Trump a Bigger Threat to Markets Than Turkey, NAB’s Attrill Says

  • The EM contagion will be swamped by the ongoing trade spat

  • Emerging-market risks loom, sees selling opportunities ahead

U.S. President Donald Trump’s trade war is a bigger threat for emerging-market currencies than Turkey’s deepening economic crisis, according to Ray Attrill, National Australia Bank Ltd.’s head of foreign-exchange strategy.

The trade spat escalation will dwarf the contagion effect seen in emerging markets, Attrill said in an interview on Bloomberg Television Tuesday. Emerging-market currencies could come under further pressure if the Trump administration dials up tariff disputes, which will mean more dollar strength, slower Chinese growth and potentially slower global growth, he said.

“I’m far more concerned about other things going on in the world, particularly what Donald Trump does with respect to tariffs,” Attrill said. There have been idiosyncratic sources of pressure in emerging markets this year, from the Russian ruble to the South African rand, but “unfortunately, I think those relativities are likely to be swamped by the bigger impact,” he said. “I’m still more concerned about how the trade spat plays out and that could be the overwhelming influence across emerging markets generally.”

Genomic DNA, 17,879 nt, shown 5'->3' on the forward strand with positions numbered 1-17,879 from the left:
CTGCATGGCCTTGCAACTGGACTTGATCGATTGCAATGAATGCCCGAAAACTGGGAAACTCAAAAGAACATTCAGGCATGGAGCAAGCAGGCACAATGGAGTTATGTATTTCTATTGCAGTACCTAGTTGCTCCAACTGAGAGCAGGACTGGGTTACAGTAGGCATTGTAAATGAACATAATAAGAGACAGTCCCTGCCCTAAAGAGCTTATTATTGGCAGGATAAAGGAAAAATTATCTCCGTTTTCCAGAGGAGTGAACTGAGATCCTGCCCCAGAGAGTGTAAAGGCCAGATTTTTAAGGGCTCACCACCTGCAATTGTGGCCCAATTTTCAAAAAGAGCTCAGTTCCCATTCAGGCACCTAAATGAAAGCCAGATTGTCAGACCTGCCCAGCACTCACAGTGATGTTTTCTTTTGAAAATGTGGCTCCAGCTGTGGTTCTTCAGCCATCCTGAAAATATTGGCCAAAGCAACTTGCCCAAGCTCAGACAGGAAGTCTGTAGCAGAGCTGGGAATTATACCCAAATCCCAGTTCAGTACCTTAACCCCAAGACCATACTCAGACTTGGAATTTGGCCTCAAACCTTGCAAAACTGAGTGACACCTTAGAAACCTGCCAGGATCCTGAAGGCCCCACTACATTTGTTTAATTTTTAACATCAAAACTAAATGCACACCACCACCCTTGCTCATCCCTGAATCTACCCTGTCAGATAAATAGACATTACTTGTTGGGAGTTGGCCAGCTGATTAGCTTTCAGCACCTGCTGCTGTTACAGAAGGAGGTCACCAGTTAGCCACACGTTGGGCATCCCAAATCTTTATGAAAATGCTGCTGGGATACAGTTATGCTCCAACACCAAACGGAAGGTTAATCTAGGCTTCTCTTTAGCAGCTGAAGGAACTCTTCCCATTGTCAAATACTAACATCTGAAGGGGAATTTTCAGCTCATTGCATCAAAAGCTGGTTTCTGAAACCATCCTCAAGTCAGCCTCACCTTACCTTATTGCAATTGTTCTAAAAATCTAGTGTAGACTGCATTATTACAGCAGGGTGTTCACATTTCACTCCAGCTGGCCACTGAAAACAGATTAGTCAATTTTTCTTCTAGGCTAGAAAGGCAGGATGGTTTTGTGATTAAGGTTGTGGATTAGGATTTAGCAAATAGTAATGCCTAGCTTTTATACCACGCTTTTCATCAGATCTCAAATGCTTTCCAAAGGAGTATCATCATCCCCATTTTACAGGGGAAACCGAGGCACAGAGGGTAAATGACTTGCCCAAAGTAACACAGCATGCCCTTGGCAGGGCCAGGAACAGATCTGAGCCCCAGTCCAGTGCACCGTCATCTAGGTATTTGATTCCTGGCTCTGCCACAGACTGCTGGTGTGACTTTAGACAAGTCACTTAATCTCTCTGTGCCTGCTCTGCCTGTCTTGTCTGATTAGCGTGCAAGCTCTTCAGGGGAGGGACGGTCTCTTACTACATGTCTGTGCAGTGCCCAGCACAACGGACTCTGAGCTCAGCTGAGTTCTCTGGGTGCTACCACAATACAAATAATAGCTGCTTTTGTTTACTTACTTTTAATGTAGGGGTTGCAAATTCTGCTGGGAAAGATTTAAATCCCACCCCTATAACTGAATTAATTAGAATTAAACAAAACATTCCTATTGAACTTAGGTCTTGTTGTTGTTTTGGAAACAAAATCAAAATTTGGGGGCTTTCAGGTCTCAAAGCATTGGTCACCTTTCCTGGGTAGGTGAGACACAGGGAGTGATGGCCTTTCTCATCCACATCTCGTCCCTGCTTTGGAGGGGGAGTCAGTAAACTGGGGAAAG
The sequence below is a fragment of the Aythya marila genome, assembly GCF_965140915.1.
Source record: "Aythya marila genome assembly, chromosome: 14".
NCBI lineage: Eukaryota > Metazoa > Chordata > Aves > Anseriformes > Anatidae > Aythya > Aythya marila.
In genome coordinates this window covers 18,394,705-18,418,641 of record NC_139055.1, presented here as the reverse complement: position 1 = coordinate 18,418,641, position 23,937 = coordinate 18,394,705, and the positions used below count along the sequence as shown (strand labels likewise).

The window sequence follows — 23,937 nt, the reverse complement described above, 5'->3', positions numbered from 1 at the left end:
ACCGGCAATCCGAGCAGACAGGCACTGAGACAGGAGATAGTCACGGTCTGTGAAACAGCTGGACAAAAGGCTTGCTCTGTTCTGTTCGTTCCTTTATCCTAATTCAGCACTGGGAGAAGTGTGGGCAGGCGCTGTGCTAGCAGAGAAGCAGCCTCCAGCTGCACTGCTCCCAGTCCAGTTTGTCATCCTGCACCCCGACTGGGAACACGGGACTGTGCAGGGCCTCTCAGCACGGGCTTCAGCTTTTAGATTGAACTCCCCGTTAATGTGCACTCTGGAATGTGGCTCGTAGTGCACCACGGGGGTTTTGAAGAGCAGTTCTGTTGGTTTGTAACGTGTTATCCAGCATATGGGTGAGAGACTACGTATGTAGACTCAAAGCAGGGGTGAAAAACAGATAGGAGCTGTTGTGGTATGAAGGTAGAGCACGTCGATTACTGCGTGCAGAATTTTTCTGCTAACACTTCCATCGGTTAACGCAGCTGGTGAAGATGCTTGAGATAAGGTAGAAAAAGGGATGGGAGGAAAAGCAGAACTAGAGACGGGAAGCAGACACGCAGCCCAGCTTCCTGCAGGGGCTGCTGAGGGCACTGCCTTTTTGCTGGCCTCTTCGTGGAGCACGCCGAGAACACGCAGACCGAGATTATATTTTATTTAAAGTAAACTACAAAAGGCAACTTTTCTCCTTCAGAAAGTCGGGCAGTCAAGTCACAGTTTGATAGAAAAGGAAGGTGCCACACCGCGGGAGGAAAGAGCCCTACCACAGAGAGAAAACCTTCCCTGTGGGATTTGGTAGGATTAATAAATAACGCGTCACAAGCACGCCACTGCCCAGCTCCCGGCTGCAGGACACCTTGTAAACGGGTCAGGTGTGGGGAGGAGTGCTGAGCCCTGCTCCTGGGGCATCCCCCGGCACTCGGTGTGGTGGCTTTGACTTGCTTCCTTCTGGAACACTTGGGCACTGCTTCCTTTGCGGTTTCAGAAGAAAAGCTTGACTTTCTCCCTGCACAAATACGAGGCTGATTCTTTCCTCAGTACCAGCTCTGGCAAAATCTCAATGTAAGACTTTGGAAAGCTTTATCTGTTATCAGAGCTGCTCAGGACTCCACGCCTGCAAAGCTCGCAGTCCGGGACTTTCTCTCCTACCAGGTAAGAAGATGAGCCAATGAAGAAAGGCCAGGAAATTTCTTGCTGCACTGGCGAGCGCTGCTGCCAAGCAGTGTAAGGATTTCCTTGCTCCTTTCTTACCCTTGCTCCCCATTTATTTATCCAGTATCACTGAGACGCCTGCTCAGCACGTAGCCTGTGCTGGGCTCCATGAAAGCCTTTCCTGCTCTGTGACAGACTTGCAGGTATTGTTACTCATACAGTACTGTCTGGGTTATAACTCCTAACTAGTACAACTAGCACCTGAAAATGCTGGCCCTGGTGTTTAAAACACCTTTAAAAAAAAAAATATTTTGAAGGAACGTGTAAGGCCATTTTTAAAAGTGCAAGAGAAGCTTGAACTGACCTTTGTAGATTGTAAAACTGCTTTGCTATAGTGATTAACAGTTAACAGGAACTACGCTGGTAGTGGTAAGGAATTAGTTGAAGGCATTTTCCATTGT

Attrill sees opportunities for investors to sell emerging-market currencies against the dollar, which will rise as other currencies are dumped, he said.

The Trump administration is waging a tariff war on countries from China to Canada that has prompted the International Monetary Fund to warn that the U.S. campaign, and the retaliation from America’s trading partners, could undermine the global trading system. The Congressional Budget Office slightly lowered its forecast for U.S. economic growth for this year, and warned of increasing uncertainty from American plans to widen tariffs.

The Turkish lira fell to a record low, triggering a rout in global markets, as President Recep Tayyip Erdogan remained defiant in the face of a deepening crisis. The country’s central bank has also shown no signs that it will raise interest rates, which may further extend losses.

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